The Initiation Program (IP) is a progressive, fun approach to learning the skills of hockey. The program is based on a teaching curriculum that incorporates all the appropriate skills for the entire year. This curriculum/CHIP (Canadian Hockey Initiation Program) was developed by Hockey Canada and continues to be one of the most advanced programs in the world.
Tillsonburg became a Certified IP Centre after being evaluated by the OMHA and presented with a banner and certificate at the OMHA Annual General Meeting in June 2006.
Tillsonburg’s Initiation Program is based on:
Dividing the players into smaller groups.
· An instructor can more effectively manage a small group of young players
· Drills are run much faster, players are spending less time waiting in line
Grouping the players by ability.
· The players in each group are at about the same skill level, bringing continuity to the instruction
A high ratio of instructors to players.
· One instructor for every 5 players is an effective way to ensure each player gets maximum attention
· Parents are encouraged to help out on the ice as assistant instructors
· Instructors are encouraged to participate in an 8 hour IP certification course. Certified Instructors can then move on to instruct or coach at a higher level
Emphasizing fun in each session
· Players are having fun, while learning the skills
· Each session ends in a game time, where the players have unstructured fun time, whether it be “pond hockey” or “pylon coaches” or “British bulldog”
We are teaching our players the skills of hockey, before they become involved in the pressures and competitiveness of a hockey game! Most of our instructors are IP certified and many are former TMHI players themselves who have several years of hockey experience and are excited to share their love of hockey with our young hockey players.
We always welcome your questions and comments. For further information, please contact your IP Convenor:
Instead of using age, Tillsonburg Minor Hockey’s Initiation Program recognizes the patterns and stages of growth and development and measures a player by his or her level of development. Simply put, a player’s progression is based on age and ability. A beginner may still a beginner whether he or she is 4 years old or 7.
U5 - BEGINNER
This is our beginner level. As a 4 or 5 year old, or as a new player, beginner players skate for 2 hours per week. IP sessions are organized to suit the needs of the player, where they are grouped by skill level and age in a low pressure situation. Our main focus here is to develop balance and agility as well as a great attitude. Later on, players will learn basic skills such as stopping, turning and puck control. Each session ends with a semi-structured game, whether it be pond hockey or maybe British bulldog. Fun is the underlying goal here and all Tillsonburg hockey players start as a Beginner.
U6 & U7
This year we are introducing a new group to our IP program, the Junior Tykes. As a graduate of CHIP 1 or Beginner, Junior Tyke players are generally in their second or third year of hockey and may play a one hour “learning game” and a one hour IP session per week. The “learning game” is a half ice game designed to introduce the player to a hockey game without the pressures of official rules and over competitiveness. Our aim here is to teach basic positional play and face-offs as well as safety and team participation.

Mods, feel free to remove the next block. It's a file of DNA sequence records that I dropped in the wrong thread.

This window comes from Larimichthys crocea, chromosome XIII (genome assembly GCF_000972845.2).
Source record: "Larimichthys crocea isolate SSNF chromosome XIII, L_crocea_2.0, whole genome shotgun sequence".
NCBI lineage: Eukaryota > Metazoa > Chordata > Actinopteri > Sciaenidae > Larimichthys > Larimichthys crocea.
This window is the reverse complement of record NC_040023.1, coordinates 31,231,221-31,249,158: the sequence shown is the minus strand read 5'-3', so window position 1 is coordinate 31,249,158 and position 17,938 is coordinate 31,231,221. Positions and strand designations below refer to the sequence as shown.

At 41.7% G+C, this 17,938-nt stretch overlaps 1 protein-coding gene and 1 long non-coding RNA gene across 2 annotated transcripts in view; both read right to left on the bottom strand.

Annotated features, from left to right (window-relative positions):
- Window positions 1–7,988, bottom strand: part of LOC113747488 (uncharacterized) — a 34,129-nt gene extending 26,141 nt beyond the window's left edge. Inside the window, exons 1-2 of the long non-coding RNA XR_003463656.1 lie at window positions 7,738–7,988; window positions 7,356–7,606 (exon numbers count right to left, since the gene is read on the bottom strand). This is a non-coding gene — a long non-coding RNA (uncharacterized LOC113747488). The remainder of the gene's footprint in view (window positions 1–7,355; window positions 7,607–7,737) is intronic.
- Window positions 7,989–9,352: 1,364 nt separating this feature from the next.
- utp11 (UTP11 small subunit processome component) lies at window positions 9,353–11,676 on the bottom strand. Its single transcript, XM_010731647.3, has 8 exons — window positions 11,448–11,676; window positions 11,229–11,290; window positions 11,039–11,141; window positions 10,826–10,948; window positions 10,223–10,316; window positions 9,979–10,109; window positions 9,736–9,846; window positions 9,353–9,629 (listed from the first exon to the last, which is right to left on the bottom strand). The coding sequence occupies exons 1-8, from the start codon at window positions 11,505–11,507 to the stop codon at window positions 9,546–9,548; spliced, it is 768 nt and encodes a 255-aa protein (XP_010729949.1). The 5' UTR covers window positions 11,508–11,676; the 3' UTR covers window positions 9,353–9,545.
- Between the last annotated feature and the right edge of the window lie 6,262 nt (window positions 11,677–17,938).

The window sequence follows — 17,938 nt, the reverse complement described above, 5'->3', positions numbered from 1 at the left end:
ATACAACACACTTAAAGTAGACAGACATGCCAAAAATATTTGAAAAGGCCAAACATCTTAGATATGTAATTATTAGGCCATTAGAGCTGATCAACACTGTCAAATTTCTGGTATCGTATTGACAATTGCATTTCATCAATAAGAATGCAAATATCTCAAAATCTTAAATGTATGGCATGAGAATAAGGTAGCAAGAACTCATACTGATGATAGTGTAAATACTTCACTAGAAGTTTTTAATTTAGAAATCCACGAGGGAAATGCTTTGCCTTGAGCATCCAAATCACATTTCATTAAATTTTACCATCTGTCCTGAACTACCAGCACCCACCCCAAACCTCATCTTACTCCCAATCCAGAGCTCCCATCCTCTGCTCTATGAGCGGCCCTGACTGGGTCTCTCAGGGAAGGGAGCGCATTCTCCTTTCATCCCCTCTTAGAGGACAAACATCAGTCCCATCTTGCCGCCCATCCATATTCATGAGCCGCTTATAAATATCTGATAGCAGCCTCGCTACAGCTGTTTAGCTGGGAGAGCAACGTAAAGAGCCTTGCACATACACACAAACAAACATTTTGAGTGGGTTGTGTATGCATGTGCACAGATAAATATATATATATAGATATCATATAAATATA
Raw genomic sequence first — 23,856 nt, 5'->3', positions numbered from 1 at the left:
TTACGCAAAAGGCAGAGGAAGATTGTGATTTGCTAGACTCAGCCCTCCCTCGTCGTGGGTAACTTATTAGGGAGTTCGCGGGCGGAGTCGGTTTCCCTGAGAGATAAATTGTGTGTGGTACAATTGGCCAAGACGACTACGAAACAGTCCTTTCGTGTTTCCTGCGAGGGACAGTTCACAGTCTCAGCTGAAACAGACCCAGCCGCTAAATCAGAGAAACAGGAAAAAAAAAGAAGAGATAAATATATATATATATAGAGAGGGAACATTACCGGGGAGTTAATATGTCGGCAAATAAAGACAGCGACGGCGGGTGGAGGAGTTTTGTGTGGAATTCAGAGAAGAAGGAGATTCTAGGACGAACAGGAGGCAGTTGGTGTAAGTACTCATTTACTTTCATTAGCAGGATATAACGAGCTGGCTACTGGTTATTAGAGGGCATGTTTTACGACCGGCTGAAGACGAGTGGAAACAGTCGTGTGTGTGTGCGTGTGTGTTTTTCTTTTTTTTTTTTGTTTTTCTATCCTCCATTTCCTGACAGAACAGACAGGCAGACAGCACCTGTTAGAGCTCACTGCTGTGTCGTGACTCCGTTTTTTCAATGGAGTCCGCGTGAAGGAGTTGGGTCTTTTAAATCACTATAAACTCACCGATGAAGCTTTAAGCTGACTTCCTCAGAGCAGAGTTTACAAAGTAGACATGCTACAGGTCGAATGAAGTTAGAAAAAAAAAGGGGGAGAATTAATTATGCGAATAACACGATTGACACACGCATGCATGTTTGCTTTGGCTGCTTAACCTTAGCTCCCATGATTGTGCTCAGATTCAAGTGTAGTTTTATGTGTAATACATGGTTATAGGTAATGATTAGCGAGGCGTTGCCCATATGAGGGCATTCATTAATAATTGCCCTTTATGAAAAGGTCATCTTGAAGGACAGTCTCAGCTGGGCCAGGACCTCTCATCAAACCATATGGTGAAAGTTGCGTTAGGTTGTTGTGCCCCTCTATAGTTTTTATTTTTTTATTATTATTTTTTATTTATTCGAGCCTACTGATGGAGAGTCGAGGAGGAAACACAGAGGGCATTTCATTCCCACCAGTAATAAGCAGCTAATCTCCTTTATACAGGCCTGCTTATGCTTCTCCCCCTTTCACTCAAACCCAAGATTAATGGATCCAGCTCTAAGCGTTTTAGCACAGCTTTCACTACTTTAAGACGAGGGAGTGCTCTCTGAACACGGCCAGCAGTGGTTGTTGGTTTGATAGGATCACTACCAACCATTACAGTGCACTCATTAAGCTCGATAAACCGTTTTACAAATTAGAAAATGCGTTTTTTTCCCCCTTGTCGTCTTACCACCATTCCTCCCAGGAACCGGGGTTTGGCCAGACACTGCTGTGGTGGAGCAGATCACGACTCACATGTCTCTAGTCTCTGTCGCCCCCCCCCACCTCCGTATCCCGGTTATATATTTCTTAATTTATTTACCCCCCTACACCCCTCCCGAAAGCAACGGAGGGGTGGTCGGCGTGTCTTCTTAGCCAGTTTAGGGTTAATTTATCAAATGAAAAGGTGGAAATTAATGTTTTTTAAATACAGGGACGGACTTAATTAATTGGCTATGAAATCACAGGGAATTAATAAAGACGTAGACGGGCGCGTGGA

As a graduate of the Junior Tyke program, players in their third or fourth year of hockey play on one of our Tyke teams. The Tyke teams are generally comprised of some players in their third year of hockey, but mostly players in their fourth year of hockey. Tykes have 2 hours of hockey per week to continue to develop skills and positional play, face offs, off sides etc. This format continues until the end of December. Exhibition games are then arranged with communities in the area (Langton, Delhi, Simcoe etc.). Tyke teams may also participate in 1-2 tournaments as well as the Tillsonburg Hockey Mom’s Tyke Tournament in January.
My player has never skated before, can she still participate?
Absolutely. Our Beginner Program is designed to introduce them to skating and hockey.
My player can already skate, where should I put him?
All new players should start as a Beginner, regardless of their experience. It is important for your player’s development to learn the skills of the first level before he moves on. Again, we have sessions for more advanced players.
My player is 7 years old and just a beginner, where should she be?
A beginner is still a beginner whether she is 4 or 7. We always have several older players in CHIP (Canadian Hockey Initiation Program) and this is the best way to introduce them to hockey. Eventually they get caught up to their age group.
I am a new hockey parent, how do I learn?
We were all new at one point. The Initiation Program offers every parent an orientation session designed to teach the new hockey parent about the IP, equipment and safety. All parents of players 7 and under will be required to attend a parent information session to be held in September, prior to the beginning of the season.
I think my player is much more advanced than the other players. Can he play in a higher level?
As Certified Instructors, we are trained to evaluate skill and in most cases, in a better position to make that call. Your player may be missing some very important skill training if he skips a level and it can be very detrimental to a player’s development if he plays at a level beyond his capabilities.
Why don’t they play “real” games?
A player must learn the skills of hockey before putting them into practice. Putting a player into a high-pressure situation such as an official game may be too stressful. We have found that introducing the players slowly to games is best for all players regardless of skill level. Remember, a player develops her skills in practice, not in games.